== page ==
The handling of FLUSH-type commands is different from non-FLUSH-type commands, i.e., the FIG. 3 embodiment has arrangements for modifying the FLUSH command into a command which is able to be recognized/supported by the SAC (i.e., IC2). More particularly, upon recognition that a received command such as the fourth SOURCE command 4—FLUSH is a FLUSH-type command, the Command Decode/Convert block generates (e.g., via another MUX arrangement, look-up table, etc.) and pushes an appropriate SAC-recognizable command/length onto an appropriate queue within the transaction queue TQ.
As to the appropriate conversion command which should be used, such must be determined on a case-by-case basis for each implementation, taking into consideration commands which are recognized/supported in common by the IC1 and IC2, as well as internal (e.g., ordering) operations within the IC1 and/or IC2. With the illustrated FIG. 3 example embodiment, READ and WRITE commands are recognized/supported by both the IC1 (GXB) and IC2 (SAC). In analysis of the FIG. 3 example, a low priority LREAD command within the GXB was selected to represent a converted-FLUSH command because it was desired to convert a FLUSH-type command into a type of command which could be controlled to trail all pre-existing commands which had previously been pushed onto the queues of the TQ. In contrast, the high priority HWRITE command was not selected for the example embodiment because such command did not maintain an ordering within the TQ, i.e., by pre-definition, high priority HWRITE commands were favored and could jump ahead of pre-existing low priority LREAD and LWRITE commands within the TQ, and thus could not be guaranteed to be a last command completed (unless fenced as discussed briefly ahead). Similarly, the low priority LWRITE command was not selected because such command also may not maintain an ordering within the TQ, i.e., as a possible pre-definition, low priority LWRITE commands may be favored and jump ahead of pre-existing low priority LREAD commands within the TQ (see FIG. 3 JUMP arrow). Both the high priority HWRITE and low priority LWRITE commands further were not selected to represent a converted-FLUSH command because the IC2 (SAC) might not have returned any information in answer to such write-type commands (i.e., they are write commands, not read commands), and thus the IC1 (GXB) may have uncertainty as to when a FLUSH operation had been completed. More particularly, although a write command could have been used as a last FLUSH command, it was desired that the GXB obtain a definitive indication back from IC1 as to when a FLUSH operation was completed, and hence the read command was selected.
Accordingly, the Command Decode/Convert block converts the FLUSH-type command into a low priority LREAD command (FIG. 4 block 412), and pushes such command onto the TQ's low priority QUEUE-Lo together with the value within the Addr LastLPW register and a predetermined length (e.g., 8 bytes) (FIG. 4 block 414). Accordingly, the SOURCE's command 4—FLUSH (having an address DDD, and a don't care or X length), becomes the QUEUE-Lo's command 4—LREAD (having an address CCC and the predetermined length 8. The predetermined length may be selected on a basis of a minimum data size within the system, as well as byte alignment parameters within the system, or may simply be arbitrarily selected.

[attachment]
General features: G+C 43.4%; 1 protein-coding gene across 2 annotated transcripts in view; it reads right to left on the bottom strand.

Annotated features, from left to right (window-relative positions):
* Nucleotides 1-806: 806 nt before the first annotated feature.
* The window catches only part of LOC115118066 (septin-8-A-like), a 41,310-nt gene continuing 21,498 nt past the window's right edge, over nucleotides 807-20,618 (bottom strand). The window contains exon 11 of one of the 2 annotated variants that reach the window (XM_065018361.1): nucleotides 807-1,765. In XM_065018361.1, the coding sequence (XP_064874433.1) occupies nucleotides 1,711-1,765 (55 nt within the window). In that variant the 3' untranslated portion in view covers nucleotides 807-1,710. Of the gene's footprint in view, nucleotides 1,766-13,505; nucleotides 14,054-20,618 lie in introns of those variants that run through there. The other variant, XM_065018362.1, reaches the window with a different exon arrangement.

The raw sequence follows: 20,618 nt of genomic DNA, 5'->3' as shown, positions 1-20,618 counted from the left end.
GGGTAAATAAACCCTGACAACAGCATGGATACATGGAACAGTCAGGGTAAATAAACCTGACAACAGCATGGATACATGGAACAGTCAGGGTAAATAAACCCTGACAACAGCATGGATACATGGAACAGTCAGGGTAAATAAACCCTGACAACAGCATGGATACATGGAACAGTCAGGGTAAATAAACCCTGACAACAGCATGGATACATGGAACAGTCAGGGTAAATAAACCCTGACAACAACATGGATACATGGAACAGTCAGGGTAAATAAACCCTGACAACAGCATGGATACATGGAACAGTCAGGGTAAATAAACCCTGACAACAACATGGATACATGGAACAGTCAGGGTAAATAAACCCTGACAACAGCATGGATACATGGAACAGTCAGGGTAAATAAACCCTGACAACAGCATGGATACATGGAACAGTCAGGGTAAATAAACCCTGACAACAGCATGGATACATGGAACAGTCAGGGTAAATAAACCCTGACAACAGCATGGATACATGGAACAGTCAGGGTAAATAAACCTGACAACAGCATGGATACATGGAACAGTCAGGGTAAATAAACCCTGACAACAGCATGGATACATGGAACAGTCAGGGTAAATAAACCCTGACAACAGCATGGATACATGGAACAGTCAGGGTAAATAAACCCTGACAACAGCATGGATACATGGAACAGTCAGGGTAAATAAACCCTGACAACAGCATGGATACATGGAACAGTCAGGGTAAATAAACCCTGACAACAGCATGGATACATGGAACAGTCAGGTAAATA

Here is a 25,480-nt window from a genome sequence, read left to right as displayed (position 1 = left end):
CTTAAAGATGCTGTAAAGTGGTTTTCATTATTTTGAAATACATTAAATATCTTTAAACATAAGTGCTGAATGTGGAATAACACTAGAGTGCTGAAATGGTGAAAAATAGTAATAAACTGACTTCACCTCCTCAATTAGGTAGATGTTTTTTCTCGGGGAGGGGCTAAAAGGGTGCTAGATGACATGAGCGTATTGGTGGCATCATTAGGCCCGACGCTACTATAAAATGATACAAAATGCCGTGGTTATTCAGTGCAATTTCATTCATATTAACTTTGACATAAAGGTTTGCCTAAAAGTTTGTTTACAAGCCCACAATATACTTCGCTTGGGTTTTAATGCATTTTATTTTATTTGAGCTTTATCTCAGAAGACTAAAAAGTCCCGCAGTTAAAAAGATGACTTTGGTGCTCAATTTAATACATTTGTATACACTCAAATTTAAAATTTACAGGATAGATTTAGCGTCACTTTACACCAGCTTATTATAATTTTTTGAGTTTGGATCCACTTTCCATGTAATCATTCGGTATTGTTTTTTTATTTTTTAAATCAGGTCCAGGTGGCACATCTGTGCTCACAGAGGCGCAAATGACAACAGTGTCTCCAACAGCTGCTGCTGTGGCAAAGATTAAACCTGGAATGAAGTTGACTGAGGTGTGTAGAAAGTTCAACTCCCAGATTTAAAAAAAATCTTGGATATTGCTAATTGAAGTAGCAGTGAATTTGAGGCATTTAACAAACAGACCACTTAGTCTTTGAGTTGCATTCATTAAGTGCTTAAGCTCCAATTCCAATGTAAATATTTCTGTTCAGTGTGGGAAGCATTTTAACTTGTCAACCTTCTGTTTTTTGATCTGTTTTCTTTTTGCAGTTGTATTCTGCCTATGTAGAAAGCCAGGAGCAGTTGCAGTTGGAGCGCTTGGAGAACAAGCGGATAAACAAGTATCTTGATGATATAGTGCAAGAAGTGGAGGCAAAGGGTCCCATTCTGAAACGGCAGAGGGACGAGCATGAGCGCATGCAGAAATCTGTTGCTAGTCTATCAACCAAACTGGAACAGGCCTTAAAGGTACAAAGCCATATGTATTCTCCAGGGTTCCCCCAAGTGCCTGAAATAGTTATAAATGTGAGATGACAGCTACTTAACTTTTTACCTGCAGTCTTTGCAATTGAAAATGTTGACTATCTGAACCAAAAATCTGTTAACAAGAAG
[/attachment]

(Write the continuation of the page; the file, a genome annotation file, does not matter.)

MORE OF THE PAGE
A special arrangement may also be made for the situation where a FLUSH type command is encountered/handled by the Command Decode/Convert block before a low priority write LWRITE command is encountered/handled. More particularly, if no low priority write LWRITE command has been previously encountered/handled, there will be no last low priority address loaded within the Addr LastLPW register. In order to accommodate such situation and provide an address which can be pushed together with a converted-FLUSH command, the Addr LastLPW register can be pre-loaded with any predetermined address upon initialization of the system, e.g., can be loaded with a predetermined address 000.
In continuing discussions, further operations are also necessary with respect to the FIG. 3 example embodiment to guarantee proper ordering of commands. More particularly, while the converted low priority 4—LREAD command will maintain a trailing position with respect to the ordering/handling of all commands preexisting within TQ when the FLUSH-type command was encountered and sent to TQ, unless special precautions/procedures are implemented, subsequent commands handled by the Command Decode/Convert block and pushed to the TQ may jump ahead of the converted low priority 4—LREAD command. For example, following the above example pre-definition rules of the GXB, the SOURCE's fifth high priority 5—HWRITE command would attempt to jump ahead of the converted low priority 4—LREAD command once it was delivered to the TQ. Similarly, the SOURCE's sixth low priority 6—LWRITE command might also attempt to jump ahead of the converted low priority 4—LREAD command.